Cal/OSHA urging businesses to keep eye on heat illness symptoms

Outdoor workers, such as construction and farm laborers, are urged to stay hydrated and watch for signs of heat illness.

Temperatures are spiking as August makes its debut across the Central Valley. Cal/OSHA is reminding employers and their employees to keep an eye out for heat illness symptoms.

Being exposed to excessive heat can lead to headache, fatigue, dizziness, confusion, cramps, exhaustion and fainting, according to the agency. These are all signs to be aware of if someone hasn’t been able to keep cool while working outdoors.

“Exposure to heat while working outdoors can cause serious illness or death,” Juliann Sum, Chief of Cal/OSHA said in a statement. “It is important for those who work outdoors, especially during heat waves, to know how to protect themselves from heat illness.”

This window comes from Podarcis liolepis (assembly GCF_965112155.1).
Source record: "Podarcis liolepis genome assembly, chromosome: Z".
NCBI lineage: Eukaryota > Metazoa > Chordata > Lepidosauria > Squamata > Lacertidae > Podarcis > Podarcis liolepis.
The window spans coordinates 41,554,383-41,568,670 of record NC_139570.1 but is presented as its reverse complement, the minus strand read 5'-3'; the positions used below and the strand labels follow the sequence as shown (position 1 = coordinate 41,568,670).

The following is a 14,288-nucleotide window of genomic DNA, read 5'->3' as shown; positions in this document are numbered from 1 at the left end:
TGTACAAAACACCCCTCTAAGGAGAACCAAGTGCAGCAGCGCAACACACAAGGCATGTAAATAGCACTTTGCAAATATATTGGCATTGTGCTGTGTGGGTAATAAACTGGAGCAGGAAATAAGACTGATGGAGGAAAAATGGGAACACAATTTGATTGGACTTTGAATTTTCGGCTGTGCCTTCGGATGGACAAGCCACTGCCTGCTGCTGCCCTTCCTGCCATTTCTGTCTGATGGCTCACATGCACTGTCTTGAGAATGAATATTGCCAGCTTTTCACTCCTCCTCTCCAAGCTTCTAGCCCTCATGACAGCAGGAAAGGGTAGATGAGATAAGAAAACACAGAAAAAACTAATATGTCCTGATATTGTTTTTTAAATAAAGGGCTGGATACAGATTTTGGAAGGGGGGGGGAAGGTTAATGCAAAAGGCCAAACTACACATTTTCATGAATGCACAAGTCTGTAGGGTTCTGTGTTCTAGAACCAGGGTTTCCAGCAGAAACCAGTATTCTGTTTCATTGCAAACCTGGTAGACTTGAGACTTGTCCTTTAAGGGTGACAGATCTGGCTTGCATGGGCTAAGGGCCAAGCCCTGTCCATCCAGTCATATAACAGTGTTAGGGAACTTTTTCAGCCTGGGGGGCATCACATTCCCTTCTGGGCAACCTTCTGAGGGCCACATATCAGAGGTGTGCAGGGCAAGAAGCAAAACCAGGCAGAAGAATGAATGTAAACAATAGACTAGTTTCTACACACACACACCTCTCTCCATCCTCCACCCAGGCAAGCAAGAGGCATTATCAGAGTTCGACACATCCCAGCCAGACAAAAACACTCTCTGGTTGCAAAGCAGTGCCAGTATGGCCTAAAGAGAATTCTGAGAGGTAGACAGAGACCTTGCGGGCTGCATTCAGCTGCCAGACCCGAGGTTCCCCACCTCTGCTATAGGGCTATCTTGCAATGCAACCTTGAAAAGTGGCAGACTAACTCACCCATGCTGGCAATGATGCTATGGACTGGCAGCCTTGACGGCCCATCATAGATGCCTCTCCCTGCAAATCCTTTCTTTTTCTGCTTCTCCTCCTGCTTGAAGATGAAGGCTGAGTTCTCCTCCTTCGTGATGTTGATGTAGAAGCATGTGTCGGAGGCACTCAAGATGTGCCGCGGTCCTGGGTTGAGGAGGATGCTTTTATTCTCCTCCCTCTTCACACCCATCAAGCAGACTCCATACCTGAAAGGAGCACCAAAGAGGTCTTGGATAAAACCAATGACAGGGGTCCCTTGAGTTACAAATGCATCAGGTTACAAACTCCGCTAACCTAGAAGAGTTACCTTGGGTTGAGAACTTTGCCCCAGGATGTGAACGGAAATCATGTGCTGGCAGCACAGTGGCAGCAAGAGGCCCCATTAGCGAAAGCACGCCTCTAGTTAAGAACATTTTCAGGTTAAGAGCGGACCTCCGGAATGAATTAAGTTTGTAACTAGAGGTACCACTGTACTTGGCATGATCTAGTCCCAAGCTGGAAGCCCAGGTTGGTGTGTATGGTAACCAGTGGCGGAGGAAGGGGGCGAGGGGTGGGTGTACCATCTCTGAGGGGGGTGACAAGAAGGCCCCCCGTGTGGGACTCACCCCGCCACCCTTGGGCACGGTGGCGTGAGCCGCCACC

Temperatures are expected to rise into the mid- to low-100s over the next four days, then drop into the mid-90-degree range after that.

Outdoor workers should work in a buddy system when temperatures get above 95 degrees, experts advise.

Workers who experience possible heat sickness are urged to take shelter in the shade and cool down, waiting for symptoms to pass, before attempting to return to work. Cal/OSHA reported those on high blood pressure and anti-inflammatory medications — as well as those with diabetes — are at higher risk for heat illness.

Proper hydration, such as drinking eight ounces of cool water every 15 minutes and avoiding caffeinated, carbonated and alcoholic drinks, will help prevent heat illness.


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